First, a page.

It was not yet announced if PS4 and Xbox 720 are going to have any backward compatibility. Both of them change their architectures to x86, so it's not that unlikely that they would not have any (especially PS4). And if they would it would be some kind of emulation -- the thing Valve also can do using Wine. Yes, it would be hard to get EA, Activision, etc., on their board, but it's hardly a Linux-related problem.
Sony has an alternate solution from buying Gaikai for people to stream games. It isn't the best solution due to latency and requiring good internet speeds, but it is an option. I see Microsoft having to do something as I don't see people just trashing all the 360 purchases they made over the last several years, especially ones on xbox live. Yes both cut out BC eventually, Nintendo did too, but it was there at the start to try and help bring along customers. With WINE they could get games working, but the time needed to test and verify everything would be huge. Valve only has about 300 employees from what I read. It would be on the developers/publishers themselves to get things working with Linux.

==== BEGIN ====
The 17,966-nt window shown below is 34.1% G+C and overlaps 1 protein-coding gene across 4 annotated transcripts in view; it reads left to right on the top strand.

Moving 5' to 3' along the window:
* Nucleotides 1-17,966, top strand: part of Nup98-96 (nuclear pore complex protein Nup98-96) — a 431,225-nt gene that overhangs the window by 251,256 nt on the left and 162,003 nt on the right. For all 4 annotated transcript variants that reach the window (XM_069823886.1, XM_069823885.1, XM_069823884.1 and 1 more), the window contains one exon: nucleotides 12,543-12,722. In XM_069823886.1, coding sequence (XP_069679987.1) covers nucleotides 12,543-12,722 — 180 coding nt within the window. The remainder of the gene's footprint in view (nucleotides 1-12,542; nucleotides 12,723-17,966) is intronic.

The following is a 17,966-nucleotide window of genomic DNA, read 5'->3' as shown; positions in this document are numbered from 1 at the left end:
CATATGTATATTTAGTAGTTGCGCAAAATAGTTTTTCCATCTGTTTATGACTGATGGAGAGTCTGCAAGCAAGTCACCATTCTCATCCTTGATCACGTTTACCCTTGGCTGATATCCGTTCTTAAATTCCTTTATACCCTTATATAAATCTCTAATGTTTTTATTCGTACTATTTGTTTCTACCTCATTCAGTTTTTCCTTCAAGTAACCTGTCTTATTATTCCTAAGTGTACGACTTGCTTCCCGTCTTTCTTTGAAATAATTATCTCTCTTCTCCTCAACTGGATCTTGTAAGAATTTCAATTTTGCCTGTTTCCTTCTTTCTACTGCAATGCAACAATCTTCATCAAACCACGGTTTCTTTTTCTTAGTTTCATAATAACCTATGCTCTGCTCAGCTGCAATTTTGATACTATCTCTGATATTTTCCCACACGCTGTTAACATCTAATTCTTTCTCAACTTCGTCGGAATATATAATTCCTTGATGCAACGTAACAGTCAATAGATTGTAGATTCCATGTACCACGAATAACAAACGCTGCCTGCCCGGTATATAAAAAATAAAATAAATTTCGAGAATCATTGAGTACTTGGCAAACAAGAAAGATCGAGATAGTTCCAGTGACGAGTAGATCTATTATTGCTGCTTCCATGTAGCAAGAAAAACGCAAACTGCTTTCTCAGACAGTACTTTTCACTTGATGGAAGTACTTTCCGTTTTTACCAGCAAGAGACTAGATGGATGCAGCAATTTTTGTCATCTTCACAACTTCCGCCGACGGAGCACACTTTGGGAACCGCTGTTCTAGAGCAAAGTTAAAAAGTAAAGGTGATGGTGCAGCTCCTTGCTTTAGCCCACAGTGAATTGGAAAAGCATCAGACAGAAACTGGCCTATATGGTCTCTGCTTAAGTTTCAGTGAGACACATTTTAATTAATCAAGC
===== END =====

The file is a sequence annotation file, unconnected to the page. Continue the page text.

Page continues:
Valve is obviously dividing their own business to two different markets with this move. Then again, so did Microsoft, when they entered the console gaming business with XBox and didn't just continue publishing Age of Empires 4 and 5 and Midtown Madness 4 to PC machines.
If people have a gaming PC, and the Valve box won't run most of their steam games, they have no reason to get one. As stated earlier in the thread, just run an HDMI cable to your TV and be done with it. Valve will keep releasing everything on PC as they would lose too many sales not to.
If they aren't aiming at the PC gamer, then they are targeting primarily console gamers. However they tend to go where the 3rd parties are and where their friends play. Which is either with Sony or Microsoft. As is it it's looking like a niche product for people that like Valve/indies and don't want to buy or build a PC for gaming.